Nioh is a very hard game, like seriously you die, and die, then slam your controller into the wall, and then die again. I love games like this, as it challenges your senses, and teaches you how to fix your errors by learning from your past mistakes. We reviewed the game a while back, and Mr. Minnie had nothing but praise for Nioh. However, I think it time to tackle the game's broken mechanics. (Read Nioh Review – My Perfectly Cut Hōseki).
An unpolished Dark Souls experience
Nioh is a Japanese-skinned Dark Souls, but it often lacks the polish of a Souls game, and at times its difficulty can be a bit overwhelming. There were many times where I felt that the boss fights, especially the fight against the Warrior of the West, was extremely unbalanced. The game runs on a Ki system, which is similar to stamina in Dark Souls. This fight showed the game's poor polish during this boss fight, as he could spam attacks without any Ki in his bar all. Meanwhile, every other creature and character cannot execute attacks without Ki. If you try do the same thing, you place yourself in a vulnerable position and open to attack.
It was evident during this fight that the developers went for sheer brutality in the difficulty just because they could. Other fights I have been in have had a balance to them, other that the odd one-hit kill from an axe-wielding skeleton. Then there is a boss fight that makes you question the game's balance completely, like the Warrior of the West.
In all things … let there be balance
The same can then be said about unbalanced character skills, one of these is the Sloth Talisman that allows you to cast an ability at an enemy which reduces their speed by 50% for 30-seconds. It gives you an advantage in any fight, even boss fights. Many of the hardest enemies and bosses in the game are either small and fast or big and slow, which gives this talisman an advantage in any situation.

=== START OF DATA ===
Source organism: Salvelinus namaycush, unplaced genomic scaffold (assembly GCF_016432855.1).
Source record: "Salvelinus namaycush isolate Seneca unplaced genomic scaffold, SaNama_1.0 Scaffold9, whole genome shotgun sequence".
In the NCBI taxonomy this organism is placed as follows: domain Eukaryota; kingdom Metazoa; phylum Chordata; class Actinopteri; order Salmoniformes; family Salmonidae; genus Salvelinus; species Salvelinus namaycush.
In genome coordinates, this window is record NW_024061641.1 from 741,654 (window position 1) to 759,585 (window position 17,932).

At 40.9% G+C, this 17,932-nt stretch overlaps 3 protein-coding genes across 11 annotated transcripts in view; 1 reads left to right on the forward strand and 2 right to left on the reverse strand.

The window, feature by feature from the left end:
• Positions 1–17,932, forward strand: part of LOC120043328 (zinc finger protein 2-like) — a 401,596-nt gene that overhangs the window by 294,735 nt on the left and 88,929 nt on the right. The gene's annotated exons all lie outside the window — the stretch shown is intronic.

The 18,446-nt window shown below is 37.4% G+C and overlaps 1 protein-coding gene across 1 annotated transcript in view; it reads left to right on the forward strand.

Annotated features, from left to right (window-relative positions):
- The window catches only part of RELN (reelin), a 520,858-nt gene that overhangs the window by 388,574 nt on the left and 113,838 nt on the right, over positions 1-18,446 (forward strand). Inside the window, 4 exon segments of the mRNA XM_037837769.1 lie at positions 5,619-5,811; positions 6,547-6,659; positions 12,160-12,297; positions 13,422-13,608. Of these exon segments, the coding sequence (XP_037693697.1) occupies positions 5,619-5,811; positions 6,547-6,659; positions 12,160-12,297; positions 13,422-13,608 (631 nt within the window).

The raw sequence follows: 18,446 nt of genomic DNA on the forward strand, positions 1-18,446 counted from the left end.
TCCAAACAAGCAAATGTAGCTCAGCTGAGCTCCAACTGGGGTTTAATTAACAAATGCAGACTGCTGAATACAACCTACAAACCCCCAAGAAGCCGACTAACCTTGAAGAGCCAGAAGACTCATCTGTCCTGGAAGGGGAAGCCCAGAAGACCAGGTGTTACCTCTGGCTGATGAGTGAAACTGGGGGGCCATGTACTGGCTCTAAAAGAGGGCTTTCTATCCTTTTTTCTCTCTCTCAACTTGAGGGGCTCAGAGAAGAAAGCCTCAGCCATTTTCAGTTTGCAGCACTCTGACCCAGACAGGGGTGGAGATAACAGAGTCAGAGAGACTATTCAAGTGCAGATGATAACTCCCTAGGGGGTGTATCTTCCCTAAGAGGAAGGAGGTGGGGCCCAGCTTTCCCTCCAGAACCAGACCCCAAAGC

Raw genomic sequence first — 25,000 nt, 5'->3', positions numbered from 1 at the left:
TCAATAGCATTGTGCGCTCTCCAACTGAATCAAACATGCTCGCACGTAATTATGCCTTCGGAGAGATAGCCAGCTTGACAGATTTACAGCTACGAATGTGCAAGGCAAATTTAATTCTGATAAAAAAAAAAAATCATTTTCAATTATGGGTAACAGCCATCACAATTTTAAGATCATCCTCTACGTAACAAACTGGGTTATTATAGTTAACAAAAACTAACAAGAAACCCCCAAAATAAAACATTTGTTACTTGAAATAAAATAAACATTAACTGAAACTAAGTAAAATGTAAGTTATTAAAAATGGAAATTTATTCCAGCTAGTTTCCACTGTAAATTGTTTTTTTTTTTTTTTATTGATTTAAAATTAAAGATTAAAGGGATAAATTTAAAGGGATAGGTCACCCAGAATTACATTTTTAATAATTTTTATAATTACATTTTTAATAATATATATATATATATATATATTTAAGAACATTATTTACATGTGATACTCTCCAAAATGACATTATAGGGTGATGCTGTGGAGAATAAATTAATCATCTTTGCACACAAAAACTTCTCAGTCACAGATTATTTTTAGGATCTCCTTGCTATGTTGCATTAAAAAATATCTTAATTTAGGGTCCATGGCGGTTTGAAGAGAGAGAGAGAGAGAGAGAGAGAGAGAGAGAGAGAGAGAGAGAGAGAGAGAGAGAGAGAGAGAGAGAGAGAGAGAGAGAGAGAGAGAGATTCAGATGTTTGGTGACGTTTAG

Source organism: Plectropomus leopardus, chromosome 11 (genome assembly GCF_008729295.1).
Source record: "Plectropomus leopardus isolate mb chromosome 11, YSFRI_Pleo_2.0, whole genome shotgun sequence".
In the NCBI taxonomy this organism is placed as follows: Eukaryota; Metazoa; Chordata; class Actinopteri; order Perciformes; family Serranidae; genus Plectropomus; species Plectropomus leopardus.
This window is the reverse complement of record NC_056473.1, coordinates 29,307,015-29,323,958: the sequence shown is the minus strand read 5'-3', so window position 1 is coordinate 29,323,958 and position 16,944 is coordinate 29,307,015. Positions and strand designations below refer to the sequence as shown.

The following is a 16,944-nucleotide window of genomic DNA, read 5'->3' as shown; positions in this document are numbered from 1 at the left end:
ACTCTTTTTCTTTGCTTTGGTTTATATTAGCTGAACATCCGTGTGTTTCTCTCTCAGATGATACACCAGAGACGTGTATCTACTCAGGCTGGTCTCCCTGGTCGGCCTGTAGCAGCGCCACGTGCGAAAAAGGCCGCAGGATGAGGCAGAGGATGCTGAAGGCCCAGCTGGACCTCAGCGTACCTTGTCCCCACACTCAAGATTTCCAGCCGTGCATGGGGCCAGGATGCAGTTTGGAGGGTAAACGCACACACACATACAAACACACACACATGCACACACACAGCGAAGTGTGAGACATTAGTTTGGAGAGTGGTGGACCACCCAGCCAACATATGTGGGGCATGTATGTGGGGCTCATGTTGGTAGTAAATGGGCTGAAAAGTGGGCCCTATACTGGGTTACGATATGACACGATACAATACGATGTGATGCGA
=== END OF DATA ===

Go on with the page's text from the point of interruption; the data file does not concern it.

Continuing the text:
I am not complaining about this talisman; I am just concerned in how it made it into the game, and how the developers thought that being able to slow down anything you are faced, would be ideal for the game's design.
No, you cannot play with your friends
I hate to compare the game again to Dark Souls, but it went for the Dark Souls mechanics, so it is asking to be compared to it. Another thing that makes Nioh's gameplay questionable over Dark Souls is its untactful way of just pushing the difficulty envelope without even offering any help at all. You'll notice that the devs changed the game's co-op drastically at launch. In the beta, you could invite friends to play co-op with you, and there were no restrictions who you played with, regardless of how far you were in the game.
In the name of 'difficulty'
The same unfortunately cannot be said about the main game, as the developers thought that your first playthrough of the game was meant to be a single-player experience. The only time you can invite friends to your game is if you have completed the mission your friend is on. It means that if you have hardcore Nioh players around,as I do myself, you have to wait for them to deal with the sheer brutality of the game alone, before the can help you in your mission. Sure, you can search for randoms who might be matchmaking for that set mission, but I was never able to find anyone to help me with even the earliest missions in the game.